Herpes Simplex Medication

Updated: May 24, 2021
  • Author: Folusakin O Ayoade, MD; Chief Editor: Michael Stuart Bronze, MD  more...
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Medication Summary

The goals of pharmacotherapy are to reduce morbidity and to prevent complications.



Class Summary

Nucleoside analogs are phosphorylated initially by viral thymidine kinase to eventually form a nucleoside triphosphate. These molecules inhibit herpes simplex virus (HSV) polymerase with 30-50 times the potency of human alpha-DNA polymerase.

Penciclovir (Denavir)

Inhibitor of DNA polymerase in HSV-1 and HSV-2 strains, inhibiting viral replication. Only topical preparations available, and they are well suited for herpes labialis (cold sores).

Acyclovir (Zovirax)

Synthetic purine nucleoside analogue with activity against a number of herpes viruses, including herpes simplex and varicella-zoster. Highly selective for virus-infected cells because of its high affinity for viral thymidine kinase enzyme. This effect serves to concentrate acyclovir monophosphate into virus-infected cells. The monophosphate then is metabolized into the triphosphate active form by cellular kinases.

Double dose is suggested for herpes simplex proctitis or ocular infections. Ocular infections also can be treated with topical acyclovir. Oral suspension available (40 mg/mL).

Valacyclovir (Valtrex)

Prodrug rapidly converted to the active drug acyclovir by intestinal and hepatic metabolism. Better absorbed than acyclovir and more expensive but has a more convenient dosing regimen.

Famciclovir (Famvir)

Prodrug that when biotransformed into active metabolite, penciclovir, may inhibit viral DNA synthesis/replication. Similarly to valacyclovir but has better bioavailability than acyclovir. Used against herpes simplex and varicella-zoster viruses.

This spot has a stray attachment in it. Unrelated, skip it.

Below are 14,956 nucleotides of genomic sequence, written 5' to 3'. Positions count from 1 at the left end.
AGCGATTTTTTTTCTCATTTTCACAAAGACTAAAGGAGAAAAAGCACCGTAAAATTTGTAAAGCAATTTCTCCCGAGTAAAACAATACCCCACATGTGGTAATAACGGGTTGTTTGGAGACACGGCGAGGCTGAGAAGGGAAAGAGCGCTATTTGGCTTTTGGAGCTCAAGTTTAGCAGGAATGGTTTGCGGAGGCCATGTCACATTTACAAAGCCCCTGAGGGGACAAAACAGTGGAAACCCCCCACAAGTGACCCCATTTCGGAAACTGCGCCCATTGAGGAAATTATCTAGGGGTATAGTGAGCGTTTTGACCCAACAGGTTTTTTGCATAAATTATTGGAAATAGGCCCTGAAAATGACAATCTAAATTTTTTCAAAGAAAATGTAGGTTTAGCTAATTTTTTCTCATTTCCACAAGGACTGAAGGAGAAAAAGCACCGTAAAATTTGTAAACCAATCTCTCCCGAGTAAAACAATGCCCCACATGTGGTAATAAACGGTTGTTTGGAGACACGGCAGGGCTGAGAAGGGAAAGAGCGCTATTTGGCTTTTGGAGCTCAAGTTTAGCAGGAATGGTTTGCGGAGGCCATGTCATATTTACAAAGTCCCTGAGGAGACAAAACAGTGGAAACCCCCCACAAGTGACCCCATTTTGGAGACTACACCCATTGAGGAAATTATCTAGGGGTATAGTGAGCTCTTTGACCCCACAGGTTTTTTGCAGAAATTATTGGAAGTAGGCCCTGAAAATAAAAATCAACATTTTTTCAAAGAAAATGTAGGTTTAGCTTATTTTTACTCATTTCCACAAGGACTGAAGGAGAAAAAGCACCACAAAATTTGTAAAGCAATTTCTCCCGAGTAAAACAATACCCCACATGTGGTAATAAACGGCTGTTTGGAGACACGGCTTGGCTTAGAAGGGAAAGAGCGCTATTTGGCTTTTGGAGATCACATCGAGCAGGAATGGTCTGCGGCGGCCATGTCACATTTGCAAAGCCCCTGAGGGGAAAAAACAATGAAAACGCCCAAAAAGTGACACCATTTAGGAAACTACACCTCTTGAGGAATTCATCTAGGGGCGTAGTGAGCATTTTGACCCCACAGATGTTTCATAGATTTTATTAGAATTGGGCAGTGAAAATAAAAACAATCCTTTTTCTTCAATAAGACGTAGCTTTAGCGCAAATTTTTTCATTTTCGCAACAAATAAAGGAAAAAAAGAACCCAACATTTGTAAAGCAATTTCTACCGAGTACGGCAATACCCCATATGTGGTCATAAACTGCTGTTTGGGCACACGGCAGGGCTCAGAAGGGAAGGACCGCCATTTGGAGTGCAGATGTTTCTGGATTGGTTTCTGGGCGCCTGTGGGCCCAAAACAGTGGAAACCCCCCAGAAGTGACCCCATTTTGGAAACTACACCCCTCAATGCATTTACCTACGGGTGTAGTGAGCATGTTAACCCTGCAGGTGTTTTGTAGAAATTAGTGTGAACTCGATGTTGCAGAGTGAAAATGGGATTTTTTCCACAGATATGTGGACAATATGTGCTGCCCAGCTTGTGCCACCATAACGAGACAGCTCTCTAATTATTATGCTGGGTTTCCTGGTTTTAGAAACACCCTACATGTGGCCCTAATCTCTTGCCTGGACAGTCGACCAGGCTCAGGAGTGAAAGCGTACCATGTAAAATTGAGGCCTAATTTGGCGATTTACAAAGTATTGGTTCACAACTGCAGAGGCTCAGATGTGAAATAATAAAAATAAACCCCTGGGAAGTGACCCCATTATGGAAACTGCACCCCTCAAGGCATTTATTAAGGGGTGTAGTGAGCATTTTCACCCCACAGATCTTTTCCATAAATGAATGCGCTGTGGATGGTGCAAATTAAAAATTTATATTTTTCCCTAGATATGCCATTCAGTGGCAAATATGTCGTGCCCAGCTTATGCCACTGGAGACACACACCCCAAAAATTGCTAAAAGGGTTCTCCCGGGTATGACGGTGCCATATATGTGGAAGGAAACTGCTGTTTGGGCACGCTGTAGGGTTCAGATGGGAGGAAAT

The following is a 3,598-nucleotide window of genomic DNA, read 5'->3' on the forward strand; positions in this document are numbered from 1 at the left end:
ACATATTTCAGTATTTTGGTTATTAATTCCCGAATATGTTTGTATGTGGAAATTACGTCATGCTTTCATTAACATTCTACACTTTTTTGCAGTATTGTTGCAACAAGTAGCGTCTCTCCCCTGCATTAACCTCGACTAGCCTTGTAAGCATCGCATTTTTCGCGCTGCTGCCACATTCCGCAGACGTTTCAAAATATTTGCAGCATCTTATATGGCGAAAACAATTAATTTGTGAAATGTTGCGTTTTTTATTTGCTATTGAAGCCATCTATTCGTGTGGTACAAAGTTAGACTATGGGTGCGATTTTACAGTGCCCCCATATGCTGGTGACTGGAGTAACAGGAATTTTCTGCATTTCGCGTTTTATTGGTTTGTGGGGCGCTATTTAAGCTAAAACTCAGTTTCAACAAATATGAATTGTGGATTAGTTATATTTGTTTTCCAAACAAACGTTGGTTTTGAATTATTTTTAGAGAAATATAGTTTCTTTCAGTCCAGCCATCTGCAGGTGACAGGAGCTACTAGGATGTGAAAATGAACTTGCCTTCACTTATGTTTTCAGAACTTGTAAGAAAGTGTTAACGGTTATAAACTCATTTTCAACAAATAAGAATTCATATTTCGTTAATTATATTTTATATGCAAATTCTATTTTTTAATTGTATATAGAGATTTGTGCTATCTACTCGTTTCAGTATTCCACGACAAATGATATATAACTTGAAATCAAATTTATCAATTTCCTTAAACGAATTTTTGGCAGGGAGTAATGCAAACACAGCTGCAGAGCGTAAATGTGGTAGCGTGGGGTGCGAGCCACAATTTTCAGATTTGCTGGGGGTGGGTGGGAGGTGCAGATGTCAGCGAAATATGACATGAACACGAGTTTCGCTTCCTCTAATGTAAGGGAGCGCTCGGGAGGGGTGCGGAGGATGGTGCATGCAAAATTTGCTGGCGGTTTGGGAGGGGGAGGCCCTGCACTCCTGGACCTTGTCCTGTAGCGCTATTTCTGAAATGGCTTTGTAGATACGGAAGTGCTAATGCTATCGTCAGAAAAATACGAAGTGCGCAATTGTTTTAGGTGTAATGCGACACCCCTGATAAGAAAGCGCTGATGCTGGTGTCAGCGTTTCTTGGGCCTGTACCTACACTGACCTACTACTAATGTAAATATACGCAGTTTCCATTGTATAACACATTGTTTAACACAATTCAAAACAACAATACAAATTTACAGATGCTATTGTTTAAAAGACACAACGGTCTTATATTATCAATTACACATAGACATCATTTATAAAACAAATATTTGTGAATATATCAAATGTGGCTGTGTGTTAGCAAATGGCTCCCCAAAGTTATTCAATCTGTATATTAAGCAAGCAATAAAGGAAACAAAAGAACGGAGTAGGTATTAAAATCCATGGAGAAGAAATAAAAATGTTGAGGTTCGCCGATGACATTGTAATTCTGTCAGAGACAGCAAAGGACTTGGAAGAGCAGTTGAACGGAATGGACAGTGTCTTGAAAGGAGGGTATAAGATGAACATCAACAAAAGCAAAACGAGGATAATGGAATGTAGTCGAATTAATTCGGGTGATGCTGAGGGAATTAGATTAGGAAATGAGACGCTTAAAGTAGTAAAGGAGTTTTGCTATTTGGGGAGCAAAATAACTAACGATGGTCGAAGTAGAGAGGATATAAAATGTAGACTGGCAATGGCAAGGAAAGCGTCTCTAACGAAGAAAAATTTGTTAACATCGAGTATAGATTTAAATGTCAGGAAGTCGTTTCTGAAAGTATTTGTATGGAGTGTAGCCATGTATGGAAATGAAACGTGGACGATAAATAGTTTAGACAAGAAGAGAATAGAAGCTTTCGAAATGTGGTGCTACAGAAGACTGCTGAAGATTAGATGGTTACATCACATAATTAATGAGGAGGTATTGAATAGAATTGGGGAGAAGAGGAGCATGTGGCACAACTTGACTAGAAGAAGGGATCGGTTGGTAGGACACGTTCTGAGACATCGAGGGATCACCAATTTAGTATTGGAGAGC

Viral helicase-primase inhibitor

Pritelivir and Amenamivir

Pritelivir has potent anti-viral activity against HSV 1 &2. It does not require phosphorylation by thymidine kinase, and therefore active against viruses that are resistant to acyclovir and penciclovir because of thymidine kinase deficiencies.  Pritelivir is being developed for the treatment of acyclovir-resistant and dual-resistant (resistant to acyclovir and intolerant or resistant to foscarnet) mucocutaneous infections in immune-compromised patients. Use of pritelivir compared with valacyclovir resulted in a lower percentage of swabs with HSV detection over 28 days. (Wald A, Timmler B, Magaret A, et al. Effect of Pritelivir Compared With Valacyclovir on Genital HSV-2 Shedding in Patients With Frequent Recurrences: A Randomized Clinical Trial. JAMA. 2016;316(23):2495–2503. doi:10.1001/jama.2016.18189). 

To date, therapy has been limited to the short-term treatment of genital herpetic infections as opposed to long-term suppressive therapy. Further long-term toxicity studies are in progress to determine acceptability of long-term suppressive administration. (PMID: 30443341)